Archive for July, 2010

Freak Patents That Have Come In With The Aeroplane

From July 31, 1910


FREAK PATENTS THAT HAVE COME IN WITH THE AEROPLANE: Would-Be Inventors Keep the Department at Washington Busy With Schemes That Sound Flighty. (PDF)

The illustrations and descriptions of crazy flying contraptions that people applied for patents on (sometimes successfully) are fantastic. I managed to find one of the actual patents for a machine mentioned in the article that’s powered by birds. I think the technical drawings in the patent are even better than the illustrations shown here. Check it out. It’s powered by eagles!

Here’s how the article describes that invention:

From gay Paree comes Edouard Wulff, with a patented scheme for flying by means of “eagles, vultures, or condors.” True to the instincts of his native city, he fits out his birds with “corsets,” the specifications of which as to trimmings, binding, etc., are carefully set out.

By a strange oversight for one bred in the city of fashions, he fails to state what is the latest mode of wearing the feathers on his motors. With wise foresight he has provided for two aeronauts, one on top among the birds and the other below to steer the craft. This is sensible; a man busy prodding up a dozen uncouth and bewildered condors wouldn’t have much time for steering.

Not all of the inventions are outrageous in hindsight. The article takes a mocking tone at a proposed airship so big it has several floors and resembles a hotel, but of course we have multilevel jumbo jets today, some with luxury approaching that of hotels, so it wasn’t so far fetched.

Most of the invention descriptions in the article are too vague for me to find the original patents (if they truly even reached the application stage), but you can find a lot of this kind of thing using Google’s patent search engine. Here is a link to search “flying machine” or “airship” with results displayed visually in chronological order.

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Written by David

July 30th, 2010 at 10:15 am

The Loeb College Of Politeness For Customs Officers

From July 31, 1910


THE LOEB COLLEGE OF POLITENESS FOR CUSTOMS OFFICERS: It’s First Class Was Just Graduated After a Course that It Is Hoped Will Silence Many Complaints of Tourists from Abroad. (PDF)

An interesting look at rules for customs officers, with particular attention paid to how they should handle a lady’s dainties when going through her bags:

The pupil is also taught to handle the most costly lace, lingerie, and gowns in a way which will leave no cause for complaint from the owner…

“You must be circumspect in your dealings with women,” says the text book. “Remember you come into contact with their most intimate possessions and that your observations and findings should be as sacred and confidential as the privileged communications of a profession. Neither by work nor action, look or gesture must you overstep any of the conventional proprieties that govern the relations of the sexes, if you value your position and your reputation as a man.”

Sidebar: I noticed that the dek uses the conjunction it’s when it should have used the possessive pronoun its. I thought it strange that this slipped by, so I did some research. Apparently, until a few hundred years ago it’s was in fact the proper possessive form for it. You abbreviated it is as ’tis. In the 19th century, ’tis was seen as archaic, and there was a period of overlap before our current usage became the norm. (Sources: 1, 2).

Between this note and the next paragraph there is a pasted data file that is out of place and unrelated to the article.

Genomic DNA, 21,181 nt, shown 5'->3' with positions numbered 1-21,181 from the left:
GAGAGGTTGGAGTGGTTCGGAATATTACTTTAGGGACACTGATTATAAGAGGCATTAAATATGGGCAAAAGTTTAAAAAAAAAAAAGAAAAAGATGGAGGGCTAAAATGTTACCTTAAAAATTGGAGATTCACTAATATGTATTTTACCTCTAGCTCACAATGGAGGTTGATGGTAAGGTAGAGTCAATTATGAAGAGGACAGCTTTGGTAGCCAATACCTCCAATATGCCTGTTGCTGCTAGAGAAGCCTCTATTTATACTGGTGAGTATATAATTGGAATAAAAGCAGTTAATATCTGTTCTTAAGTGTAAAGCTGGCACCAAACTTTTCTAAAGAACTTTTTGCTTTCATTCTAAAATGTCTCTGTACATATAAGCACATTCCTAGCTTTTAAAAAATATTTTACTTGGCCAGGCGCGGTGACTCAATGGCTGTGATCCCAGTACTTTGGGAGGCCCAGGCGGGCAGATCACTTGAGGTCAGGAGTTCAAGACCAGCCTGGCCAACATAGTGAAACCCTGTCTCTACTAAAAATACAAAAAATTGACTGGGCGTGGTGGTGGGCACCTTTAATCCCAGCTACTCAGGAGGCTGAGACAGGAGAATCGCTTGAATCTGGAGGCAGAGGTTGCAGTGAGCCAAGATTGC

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Written by David

July 30th, 2010 at 10:00 am

Posted in Life,Recreation

How Long Should A Man’s Vacation Be?

From July 31, 1910


HOW LONG SHOULD A MAN’S VACATION BE? President Taft Says Every One Should Have Three Months — What Big Employers of Labor and Men of Affairs Think on the Subject. (PDF)

President Taft said that Americans should get take two or three months vacation in the summer:

“The American People,” said he, “have found out that there is such a thing as exhausting the capital of one’s health and constitution, and that two or three months’ vacation after the hard and nervous strain to which one is subjected during the Autumn and Spring are necessary in order to enable one to continue his work the next year with that energy and effectiveness which it ought to have.”

So the New York Times Magazine asked several prominent businessmen what they thought of the proposal. Unsurprisingly, they didn’t like it.

William Ellis Corey, President of US Steel: “I am of the opinion that two or three months, as suggested by the President, is entirely too long under ordinary circumstances.”

John Dustin Archibold, VP of Standard Oil: “For people who conserve their powers carefully in their current work, reasonably short periods ought to suffice.”

John Wanamaker, former Postmaster General: “I cannot see the President’s two or three months idea at all, except to repeat that it should not be taken too seriously.”

And so on. I’m not sure how many vacation days Taft himself took during his Presidency, but these days the media keeps track of Presidential vacations pretty closely.

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Written by David

July 30th, 2010 at 9:45 am

Posted in Politics,Recreation

“The Country Needs A Period Of Rest And Readjustment”

From July 31, 1910


“THE COUNTRY NEEDS A PERIOD OF REST AND READJUSTMENT” This Is the View of Roger W. Babson, Expert Economist, Who Thinks This Is a Time for “Cainting Ourselves to the Floor and Thinking” — A Careful Analysis of Financial Affairs (PDF)